Dolezalova, D., Hruska-Plochan, M., Bjarkam, C. R., Sørensen, J. C. H., Cunningham, M., Weingarten, D., et al. (2014). Pig models of neurodegenerative disorders: utilization in cell replacement-based preclinical safety and efficacy studies. J. Comp. Neurol. 522, 2784–2801. doi: 10.1002/cne.23575
Ettrup, K. S., Glud, A. N., Orlowski, D., Fitting, L. M., Meier, K., Soerensen, J. C., et al. (2011). Basic surgical techniques in the Göttingen minipig: intubation, bladder catheterization, femoral vessel catheterization, and transcardial perfusion. J. Vis. Exp. 52:2652. doi: 10.3791/2652
French, S. J., and Totterdell, S. (2003). Individual nucleus accumbens-projection neurons receive both basolateral amygdala and ventral subicular afferents in rats. Neuroscience 119, 19–31. doi: 10.1016/S0306-4522(03)00150-7
Friedman, D. P., Aggleton, J. P., and Saunders, R. C. (2002). Comparison of hippocampal, amygdala, and perirhinal projections to the nucleus accumbens: combined anterograde and retrograde tracing study in the macaque brain. J. Comp. Neurol. 450, 345–365. doi: 10.1002/cne.10336
Groenewegen, H. J., Becker, N. E. H. M., and Lohman, A. H. M. (1980). Subcortical afferents of the nucleus accumbens septi in the cat, studied with retrograde axonal transport of horseradish peroxidase and bisbenzimid. Neuroscience 5, 1903–1916. doi: 10.1016/0306-4522(80)90038-X
Groenewegen, H. J., Vermeulen-Van der Zee, E., te-Kortschot, A., and Witter, M. P. (1987). Organization of the projections from the subiculum to the ventral striatum in the rat. A study using anterograde transport of Phaseolus vulgaris leucoagglutinin. Neuroscience 23, 103–120. doi: 10.1016/0306-4522(87)90275-2
Groenewegen, H. J., Wright, C. I., Beijer, A. V., and Voorn, P. (1999). Convergence and segregation of ventral striatal inputs and outputs. Ann. N.Y. Acad. Sci. 877, 49–63. doi: 10.1111/j.1749-6632.1999.tb09260.x
Hauptman, J. S., DeSalles, A. A., Espinoza, R., Sedrak, M., and Ishida, W. (2008). Potential surgical targets for deep brain stimulation in treatment-resistant depression. Neurosurg. Focus 25:E3. doi: 10.3171/FOC/2008/25/7/E3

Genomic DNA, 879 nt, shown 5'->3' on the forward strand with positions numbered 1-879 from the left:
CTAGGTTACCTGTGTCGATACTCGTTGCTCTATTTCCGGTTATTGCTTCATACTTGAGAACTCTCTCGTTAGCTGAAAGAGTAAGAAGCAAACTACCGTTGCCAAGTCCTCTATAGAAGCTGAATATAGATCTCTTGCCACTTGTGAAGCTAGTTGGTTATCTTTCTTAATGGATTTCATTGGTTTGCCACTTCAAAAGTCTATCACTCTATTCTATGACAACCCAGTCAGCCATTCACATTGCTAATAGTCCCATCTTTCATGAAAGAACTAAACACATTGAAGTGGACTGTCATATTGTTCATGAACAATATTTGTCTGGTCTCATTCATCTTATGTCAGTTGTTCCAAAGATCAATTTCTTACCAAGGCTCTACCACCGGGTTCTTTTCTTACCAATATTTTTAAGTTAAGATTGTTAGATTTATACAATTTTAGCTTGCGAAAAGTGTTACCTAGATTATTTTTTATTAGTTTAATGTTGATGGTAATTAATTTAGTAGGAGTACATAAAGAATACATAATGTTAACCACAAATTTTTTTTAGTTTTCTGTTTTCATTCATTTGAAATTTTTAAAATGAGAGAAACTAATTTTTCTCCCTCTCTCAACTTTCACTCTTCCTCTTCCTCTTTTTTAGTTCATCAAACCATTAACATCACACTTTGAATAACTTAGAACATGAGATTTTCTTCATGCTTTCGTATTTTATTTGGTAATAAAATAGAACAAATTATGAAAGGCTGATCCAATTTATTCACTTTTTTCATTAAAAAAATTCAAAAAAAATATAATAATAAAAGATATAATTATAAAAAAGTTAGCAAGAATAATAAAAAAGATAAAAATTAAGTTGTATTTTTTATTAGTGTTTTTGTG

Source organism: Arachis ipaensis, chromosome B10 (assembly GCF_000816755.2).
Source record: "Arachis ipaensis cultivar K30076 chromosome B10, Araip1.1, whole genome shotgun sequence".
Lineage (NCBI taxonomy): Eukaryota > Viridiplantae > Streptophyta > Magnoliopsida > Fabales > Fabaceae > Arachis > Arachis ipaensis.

Hemmings, H. C. Jr Nairn, A. C., Aswad, D. W., and Greengard, P. (1984). DARPP-32, a dopamine- and adenosine 3′:5′-monophosphate-regulated phosphoprotein enriched in dopamine-innervated brain regions. II. Purification and characterization of the phosphoprotein from bovine caudate nucleus. J. Neurosci. 4, 99–110.
Ikemoto, S. (2007). Dopamine reward circuitry: two projection systems from the ventral midbrain to the nucleus accumbens-olfactory tubercle complex. Brain Res. Rev. 56, 27–78. doi: 10.1016/j.brainresrev.2007.05.004
Larsen, M., Bjarkam, C. R., Stoltenberg, M., Sørensen, J. C., and Danscher, G. (2003). An autometallographic technique for myelin staining in formaldehyde-fixed tissue. Histol. Histopathol. 18, 1125–1130.
Li, N., Gao, L., Wang, X., Chen, L., Fang, W., Ge, S., et al. (2013). Deep brain stimulation of the bilateral nucleus accumbens in normal rhesus monkey. Neuroreport 24, 30–35. doi: 10.1097/WNR.0b013e32835c16e7
Lind, N. M., Moustgaard, A., Jelsing, J., Vajta, G., Cumming, P., and Hansen, A. K. (2007). The use of pigs in neuroscience: modeling brain disorders. Neurosci. Biobehav. Rev. 31, 728–751. doi: 10.1016/j.neubiorev.2007.02.003
Lucas-Neto, L., Neto, D., Oliveira, E., Martins, H., Mourato, B., Correia, F., et al. (2013). Three dimensional anatomy of the human nucleus accumbens. Acta Neurochir. (Wien). 155, 2389–2398. doi: 10.1007/s00701-013-1820-z
Meredith, G. E., Pattiselanno, A., Groenewegen, H. J., and Haber, S. N. (1996). Shell and core in monkey and human nucleus accumbens identified with antibodies to calbindin-D28k. J. Comp. Neurol. 365, 628–639. doi: 10.1002/(SICI)1096-9861(19960219)365:4<628::AID-CNE9>3.0.CO;2-6
Perez-Santana, L., Marín, O., and Smeets, W. J. (1997). Afferent connections of the nucleus accumbens of the snake, Elaphe guttata, studied by means of in vitro and in vivo tracing techniques in combination with TH immunohistochemistry. Neurosci. Lett. 225, 101–104. doi: 10.1016/S0304-3940(97)00205-X